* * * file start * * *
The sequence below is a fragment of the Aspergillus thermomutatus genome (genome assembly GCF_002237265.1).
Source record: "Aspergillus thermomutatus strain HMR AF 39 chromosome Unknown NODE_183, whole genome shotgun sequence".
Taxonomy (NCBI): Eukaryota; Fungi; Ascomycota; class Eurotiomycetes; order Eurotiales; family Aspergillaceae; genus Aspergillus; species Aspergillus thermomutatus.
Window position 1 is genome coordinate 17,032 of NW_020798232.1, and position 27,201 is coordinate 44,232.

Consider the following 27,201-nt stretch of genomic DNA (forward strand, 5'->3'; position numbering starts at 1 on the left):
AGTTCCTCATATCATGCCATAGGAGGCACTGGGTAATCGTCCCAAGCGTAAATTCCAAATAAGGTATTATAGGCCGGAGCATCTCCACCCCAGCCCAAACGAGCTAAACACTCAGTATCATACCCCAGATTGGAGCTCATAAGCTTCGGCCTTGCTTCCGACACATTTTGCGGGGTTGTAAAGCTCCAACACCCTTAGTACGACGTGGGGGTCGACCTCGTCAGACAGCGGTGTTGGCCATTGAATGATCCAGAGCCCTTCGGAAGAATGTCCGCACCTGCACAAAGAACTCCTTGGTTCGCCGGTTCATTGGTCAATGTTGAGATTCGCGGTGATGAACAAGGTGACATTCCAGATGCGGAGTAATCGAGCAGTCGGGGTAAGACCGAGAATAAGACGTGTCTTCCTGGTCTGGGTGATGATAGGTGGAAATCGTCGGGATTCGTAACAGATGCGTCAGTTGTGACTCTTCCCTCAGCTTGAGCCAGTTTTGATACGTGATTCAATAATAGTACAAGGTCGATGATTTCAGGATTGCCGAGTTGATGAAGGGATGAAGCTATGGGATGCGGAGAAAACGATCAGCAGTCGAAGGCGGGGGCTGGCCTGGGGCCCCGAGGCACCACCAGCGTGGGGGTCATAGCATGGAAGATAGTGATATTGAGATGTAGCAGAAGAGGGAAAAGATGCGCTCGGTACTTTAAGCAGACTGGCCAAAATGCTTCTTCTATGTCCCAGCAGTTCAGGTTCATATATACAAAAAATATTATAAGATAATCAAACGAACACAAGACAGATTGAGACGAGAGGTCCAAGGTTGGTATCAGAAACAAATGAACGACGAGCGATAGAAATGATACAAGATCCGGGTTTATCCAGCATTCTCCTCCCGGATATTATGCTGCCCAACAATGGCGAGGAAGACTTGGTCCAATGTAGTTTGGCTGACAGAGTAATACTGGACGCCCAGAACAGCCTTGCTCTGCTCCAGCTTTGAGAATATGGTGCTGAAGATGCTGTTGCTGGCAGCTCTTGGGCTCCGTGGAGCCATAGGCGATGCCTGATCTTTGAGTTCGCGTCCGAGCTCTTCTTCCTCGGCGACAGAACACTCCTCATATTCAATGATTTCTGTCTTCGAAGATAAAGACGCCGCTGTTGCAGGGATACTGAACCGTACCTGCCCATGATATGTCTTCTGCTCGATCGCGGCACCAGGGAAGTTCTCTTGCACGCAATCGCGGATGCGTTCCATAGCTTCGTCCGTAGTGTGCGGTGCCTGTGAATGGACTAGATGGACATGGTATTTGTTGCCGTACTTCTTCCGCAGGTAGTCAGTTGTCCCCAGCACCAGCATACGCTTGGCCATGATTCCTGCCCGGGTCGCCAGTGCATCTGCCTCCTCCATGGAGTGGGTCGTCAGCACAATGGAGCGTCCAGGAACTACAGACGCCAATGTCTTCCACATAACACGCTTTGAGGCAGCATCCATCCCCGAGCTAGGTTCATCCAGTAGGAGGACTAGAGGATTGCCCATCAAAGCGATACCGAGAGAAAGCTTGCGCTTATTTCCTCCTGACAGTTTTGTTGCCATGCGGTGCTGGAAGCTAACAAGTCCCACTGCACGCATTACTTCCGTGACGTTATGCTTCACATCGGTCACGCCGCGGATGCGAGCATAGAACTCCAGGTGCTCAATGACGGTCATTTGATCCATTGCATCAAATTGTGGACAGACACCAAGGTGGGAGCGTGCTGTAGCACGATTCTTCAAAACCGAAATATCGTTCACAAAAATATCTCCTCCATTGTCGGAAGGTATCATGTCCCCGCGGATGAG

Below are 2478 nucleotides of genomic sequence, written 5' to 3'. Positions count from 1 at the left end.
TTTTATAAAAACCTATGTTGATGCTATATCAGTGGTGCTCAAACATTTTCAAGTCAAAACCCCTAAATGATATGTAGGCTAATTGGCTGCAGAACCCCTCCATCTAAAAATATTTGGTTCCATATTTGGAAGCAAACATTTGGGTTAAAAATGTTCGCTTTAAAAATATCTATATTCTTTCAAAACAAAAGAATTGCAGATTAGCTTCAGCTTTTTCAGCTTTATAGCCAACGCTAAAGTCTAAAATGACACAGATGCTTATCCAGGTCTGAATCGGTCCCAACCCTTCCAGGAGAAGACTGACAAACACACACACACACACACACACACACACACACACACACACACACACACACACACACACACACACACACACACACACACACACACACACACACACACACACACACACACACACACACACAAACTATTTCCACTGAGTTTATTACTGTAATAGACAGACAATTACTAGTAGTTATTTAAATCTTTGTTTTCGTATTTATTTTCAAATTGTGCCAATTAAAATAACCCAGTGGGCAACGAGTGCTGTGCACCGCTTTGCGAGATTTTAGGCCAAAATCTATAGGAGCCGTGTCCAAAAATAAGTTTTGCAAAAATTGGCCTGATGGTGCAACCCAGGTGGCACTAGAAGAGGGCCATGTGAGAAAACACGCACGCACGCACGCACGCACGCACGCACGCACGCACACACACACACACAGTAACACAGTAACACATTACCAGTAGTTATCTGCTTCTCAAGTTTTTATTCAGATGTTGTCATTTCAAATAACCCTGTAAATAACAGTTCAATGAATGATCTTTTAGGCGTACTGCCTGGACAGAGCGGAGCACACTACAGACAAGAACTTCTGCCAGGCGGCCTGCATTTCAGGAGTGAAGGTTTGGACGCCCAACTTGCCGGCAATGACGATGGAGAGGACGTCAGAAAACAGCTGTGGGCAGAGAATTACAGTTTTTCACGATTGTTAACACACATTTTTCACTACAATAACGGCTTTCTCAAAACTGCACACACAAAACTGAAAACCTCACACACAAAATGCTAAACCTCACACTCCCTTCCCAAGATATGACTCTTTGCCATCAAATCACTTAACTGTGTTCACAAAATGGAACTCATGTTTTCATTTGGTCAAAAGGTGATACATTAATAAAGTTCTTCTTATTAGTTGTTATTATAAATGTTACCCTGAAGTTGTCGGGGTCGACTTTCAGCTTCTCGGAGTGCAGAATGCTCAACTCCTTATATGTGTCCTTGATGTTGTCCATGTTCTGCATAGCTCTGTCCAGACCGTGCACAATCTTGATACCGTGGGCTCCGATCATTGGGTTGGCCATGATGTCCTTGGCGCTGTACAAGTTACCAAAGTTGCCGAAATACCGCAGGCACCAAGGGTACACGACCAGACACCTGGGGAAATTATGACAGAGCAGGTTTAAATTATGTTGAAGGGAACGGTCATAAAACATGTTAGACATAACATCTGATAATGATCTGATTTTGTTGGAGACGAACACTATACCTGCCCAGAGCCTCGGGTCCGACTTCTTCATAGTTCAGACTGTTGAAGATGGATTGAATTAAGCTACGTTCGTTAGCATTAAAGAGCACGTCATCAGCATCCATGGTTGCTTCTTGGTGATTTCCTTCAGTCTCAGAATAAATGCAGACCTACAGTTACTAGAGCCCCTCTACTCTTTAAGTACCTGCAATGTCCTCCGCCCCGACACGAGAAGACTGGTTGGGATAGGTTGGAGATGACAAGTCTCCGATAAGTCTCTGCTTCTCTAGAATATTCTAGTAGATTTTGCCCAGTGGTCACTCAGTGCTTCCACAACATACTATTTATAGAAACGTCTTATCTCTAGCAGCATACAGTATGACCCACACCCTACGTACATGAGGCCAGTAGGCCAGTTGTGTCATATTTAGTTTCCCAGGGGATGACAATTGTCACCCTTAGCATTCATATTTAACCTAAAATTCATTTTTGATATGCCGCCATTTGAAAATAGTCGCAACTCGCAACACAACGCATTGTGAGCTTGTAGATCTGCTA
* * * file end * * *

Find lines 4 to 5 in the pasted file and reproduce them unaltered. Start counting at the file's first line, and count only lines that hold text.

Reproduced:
Window position 1 is genome coordinate 17,032 of NW_020798232.1, and position 27,201 is coordinate 44,232.

Consider the following 27,201-nt stretch of genomic DNA (forward strand, 5'->3'; position numbering starts at 1 on the left):